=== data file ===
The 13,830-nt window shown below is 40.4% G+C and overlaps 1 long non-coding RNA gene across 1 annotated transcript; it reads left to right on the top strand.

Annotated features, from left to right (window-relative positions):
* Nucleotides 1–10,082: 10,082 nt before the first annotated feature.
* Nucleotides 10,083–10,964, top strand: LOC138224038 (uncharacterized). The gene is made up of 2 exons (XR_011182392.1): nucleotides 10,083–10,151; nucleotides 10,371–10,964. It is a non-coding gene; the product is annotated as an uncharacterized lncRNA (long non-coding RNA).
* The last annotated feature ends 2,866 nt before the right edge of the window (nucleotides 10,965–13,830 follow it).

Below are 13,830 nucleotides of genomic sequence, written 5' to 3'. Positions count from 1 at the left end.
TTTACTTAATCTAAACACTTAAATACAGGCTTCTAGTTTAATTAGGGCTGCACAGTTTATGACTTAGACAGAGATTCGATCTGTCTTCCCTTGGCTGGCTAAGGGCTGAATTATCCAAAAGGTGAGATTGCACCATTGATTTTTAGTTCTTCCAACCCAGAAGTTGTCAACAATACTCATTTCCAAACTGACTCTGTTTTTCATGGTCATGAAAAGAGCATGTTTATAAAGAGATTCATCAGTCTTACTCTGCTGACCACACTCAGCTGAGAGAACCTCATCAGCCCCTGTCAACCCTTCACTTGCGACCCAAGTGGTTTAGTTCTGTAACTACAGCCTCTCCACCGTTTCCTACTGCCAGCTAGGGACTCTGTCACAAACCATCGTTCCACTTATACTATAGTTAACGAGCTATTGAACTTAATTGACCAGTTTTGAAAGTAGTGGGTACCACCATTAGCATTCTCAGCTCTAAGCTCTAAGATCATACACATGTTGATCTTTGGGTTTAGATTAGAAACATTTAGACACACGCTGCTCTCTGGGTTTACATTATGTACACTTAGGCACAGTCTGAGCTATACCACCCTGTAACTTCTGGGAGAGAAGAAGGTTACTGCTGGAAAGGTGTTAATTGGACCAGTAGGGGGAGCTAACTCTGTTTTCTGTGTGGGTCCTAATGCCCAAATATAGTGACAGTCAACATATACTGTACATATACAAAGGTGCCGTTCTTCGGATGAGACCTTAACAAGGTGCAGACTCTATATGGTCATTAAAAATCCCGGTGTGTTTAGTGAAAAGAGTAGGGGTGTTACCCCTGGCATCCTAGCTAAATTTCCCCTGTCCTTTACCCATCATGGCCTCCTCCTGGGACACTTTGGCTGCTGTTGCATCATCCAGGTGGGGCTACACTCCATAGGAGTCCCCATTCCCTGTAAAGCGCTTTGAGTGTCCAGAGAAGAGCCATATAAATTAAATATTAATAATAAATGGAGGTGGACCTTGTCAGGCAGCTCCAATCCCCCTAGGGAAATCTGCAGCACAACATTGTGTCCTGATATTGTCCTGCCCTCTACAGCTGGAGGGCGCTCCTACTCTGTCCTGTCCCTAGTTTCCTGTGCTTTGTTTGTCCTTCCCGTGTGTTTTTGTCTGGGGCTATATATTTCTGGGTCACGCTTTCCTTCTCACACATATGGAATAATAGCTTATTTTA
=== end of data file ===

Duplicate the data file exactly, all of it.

The 13,830-nt window shown below is 40.4% G+C and overlaps 1 long non-coding RNA gene across 1 annotated transcript; it reads left to right on the top strand.

Annotated features, from left to right (window-relative positions):
* Nucleotides 1–10,082: 10,082 nt before the first annotated feature.
* Nucleotides 10,083–10,964, top strand: LOC138224038 (uncharacterized). The gene is made up of 2 exons (XR_011182392.1): nucleotides 10,083–10,151; nucleotides 10,371–10,964. It is a non-coding gene; the product is annotated as an uncharacterized lncRNA (long non-coding RNA).
* The last annotated feature ends 2,866 nt before the right edge of the window (nucleotides 10,965–13,830 follow it).

Below are 13,830 nucleotides of genomic sequence, written 5' to 3'. Positions count from 1 at the left end.
TTTACTTAATCTAAACACTTAAATACAGGCTTCTAGTTTAATTAGGGCTGCACAGTTTATGACTTAGACAGAGATTCGATCTGTCTTCCCTTGGCTGGCTAAGGGCTGAATTATCCAAAAGGTGAGATTGCACCATTGATTTTTAGTTCTTCCAACCCAGAAGTTGTCAACAATACTCATTTCCAAACTGACTCTGTTTTTCATGGTCATGAAAAGAGCATGTTTATAAAGAGATTCATCAGTCTTACTCTGCTGACCACACTCAGCTGAGAGAACCTCATCAGCCCCTGTCAACCCTTCACTTGCGACCCAAGTGGTTTAGTTCTGTAACTACAGCCTCTCCACCGTTTCCTACTGCCAGCTAGGGACTCTGTCACAAACCATCGTTCCACTTATACTATAGTTAACGAGCTATTGAACTTAATTGACCAGTTTTGAAAGTAGTGGGTACCACCATTAGCATTCTCAGCTCTAAGCTCTAAGATCATACACATGTTGATCTTTGGGTTTAGATTAGAAACATTTAGACACACGCTGCTCTCTGGGTTTACATTATGTACACTTAGGCACAGTCTGAGCTATACCACCCTGTAACTTCTGGGAGAGAAGAAGGTTACTGCTGGAAAGGTGTTAATTGGACCAGTAGGGGGAGCTAACTCTGTTTTCTGTGTGGGTCCTAATGCCCAAATATAGTGACAGTCAACATATACTGTACATATACAAAGGTGCCGTTCTTCGGATGAGACCTTAACAAGGTGCAGACTCTATATGGTCATTAAAAATCCCGGTGTGTTTAGTGAAAAGAGTAGGGGTGTTACCCCTGGCATCCTAGCTAAATTTCCCCTGTCCTTTACCCATCATGGCCTCCTCCTGGGACACTTTGGCTGCTGTTGCATCATCCAGGTGGGGCTACACTCCATAGGAGTCCCCATTCCCTGTAAAGCGCTTTGAGTGTCCAGAGAAGAGCCATATAAATTAAATATTAATAATAAATGGAGGTGGACCTTGTCAGGCAGCTCCAATCCCCCTAGGGAAATCTGCAGCACAACATTGTGTCCTGATATTGTCCTGCCCTCTACAGCTGGAGGGCGCTCCTACTCTGTCCTGTCCCTAGTTTCCTGTGCTTTGTTTGTCCTTCCCGTGTGTTTTTGTCTGGGGCTATATATTTCTGGGTCACGCTTTCCTTCTCACACATATGGAATAATAGCTTATTTTA